For an arbitrary graph G:

Base. The algorithm finds the paths from no more than 1 vertex correctly (the path from the initial vertex to it is the same).

Assumption: The algorithm visits all peaks located at a distance of no more than k - 1 from the initial one.

Step: Consider any vertex v located at a distance k from the initial one. Obviously, it is connected by an edge with some vertex located at a distance k - 1 from the initial one - let's call it w. So, we will go to the vertex v when viewing the vertex w.

#### How many resources does the algorithm need?

The algorithm scans each edge once, and performs a constant number of actions for each vertex. Denoting the number of vertices as V and edges as E, we get that the operating time is O (V + E).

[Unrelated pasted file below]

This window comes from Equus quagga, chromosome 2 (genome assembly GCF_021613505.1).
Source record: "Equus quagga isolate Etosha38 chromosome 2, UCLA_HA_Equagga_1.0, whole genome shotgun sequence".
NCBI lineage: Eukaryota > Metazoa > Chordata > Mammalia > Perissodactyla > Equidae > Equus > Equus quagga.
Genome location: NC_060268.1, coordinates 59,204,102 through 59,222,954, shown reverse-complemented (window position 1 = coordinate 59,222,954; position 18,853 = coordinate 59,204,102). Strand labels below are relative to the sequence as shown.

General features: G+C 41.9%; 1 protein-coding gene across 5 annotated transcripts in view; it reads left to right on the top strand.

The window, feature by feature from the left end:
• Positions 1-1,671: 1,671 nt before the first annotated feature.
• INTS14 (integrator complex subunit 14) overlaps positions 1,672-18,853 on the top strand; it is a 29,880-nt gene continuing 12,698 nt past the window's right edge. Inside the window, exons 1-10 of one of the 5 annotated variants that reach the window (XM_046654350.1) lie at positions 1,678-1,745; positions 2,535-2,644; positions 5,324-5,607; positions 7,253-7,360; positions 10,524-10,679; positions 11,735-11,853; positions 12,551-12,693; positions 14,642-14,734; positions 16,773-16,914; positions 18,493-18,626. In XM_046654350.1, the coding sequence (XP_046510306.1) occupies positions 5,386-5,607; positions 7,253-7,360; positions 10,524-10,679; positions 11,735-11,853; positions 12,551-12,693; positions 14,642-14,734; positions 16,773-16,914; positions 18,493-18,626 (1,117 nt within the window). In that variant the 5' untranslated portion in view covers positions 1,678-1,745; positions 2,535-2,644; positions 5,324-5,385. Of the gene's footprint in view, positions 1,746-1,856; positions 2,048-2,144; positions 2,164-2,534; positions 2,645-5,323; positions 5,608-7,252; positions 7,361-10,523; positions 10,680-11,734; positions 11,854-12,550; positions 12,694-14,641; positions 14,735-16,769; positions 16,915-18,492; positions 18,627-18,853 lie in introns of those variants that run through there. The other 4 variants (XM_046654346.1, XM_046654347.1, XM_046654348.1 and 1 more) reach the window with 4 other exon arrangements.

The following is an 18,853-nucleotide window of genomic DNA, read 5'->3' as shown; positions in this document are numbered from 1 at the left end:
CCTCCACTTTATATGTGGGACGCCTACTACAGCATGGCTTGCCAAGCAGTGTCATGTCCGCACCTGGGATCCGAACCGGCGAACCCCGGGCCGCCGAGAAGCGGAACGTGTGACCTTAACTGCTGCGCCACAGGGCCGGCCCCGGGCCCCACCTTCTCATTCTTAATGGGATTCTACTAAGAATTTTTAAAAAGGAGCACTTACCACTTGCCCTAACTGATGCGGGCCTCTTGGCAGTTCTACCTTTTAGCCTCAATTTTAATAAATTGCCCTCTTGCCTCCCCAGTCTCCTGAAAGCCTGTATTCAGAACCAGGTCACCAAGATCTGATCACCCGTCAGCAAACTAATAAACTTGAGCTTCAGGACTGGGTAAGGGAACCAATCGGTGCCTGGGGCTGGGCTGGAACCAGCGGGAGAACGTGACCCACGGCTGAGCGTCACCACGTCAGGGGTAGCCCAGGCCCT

The depth of the recursion we are in does not exceed the total number of calls to the DFS function — the number of vertices. That is, the amount of memory required for the algorithm to work is O (V).

#### Non-recursive DFS

Any recursive algorithm can be rewritten in a non-recursive form. Here is the code for DFS:

**Dfs**

```
void DFS()
{
stack
``` s;
s.push(start);
while (!s.empty())
{
int v = s.top();
s.pop();
for (int i = 0; i < edges[v].size(); ++i)
{
if (mark[edges[v][i]] == 0)
{
s.push(edges[v][i]);
mark[edges[v][i]] = 1;
}
}
}
}

#### What's next?

I hope it was informative. In the following articles I will try to tell more about what tasks can be solved using DFS, as well as why BFS, Dijkstra and other graph algorithms are needed.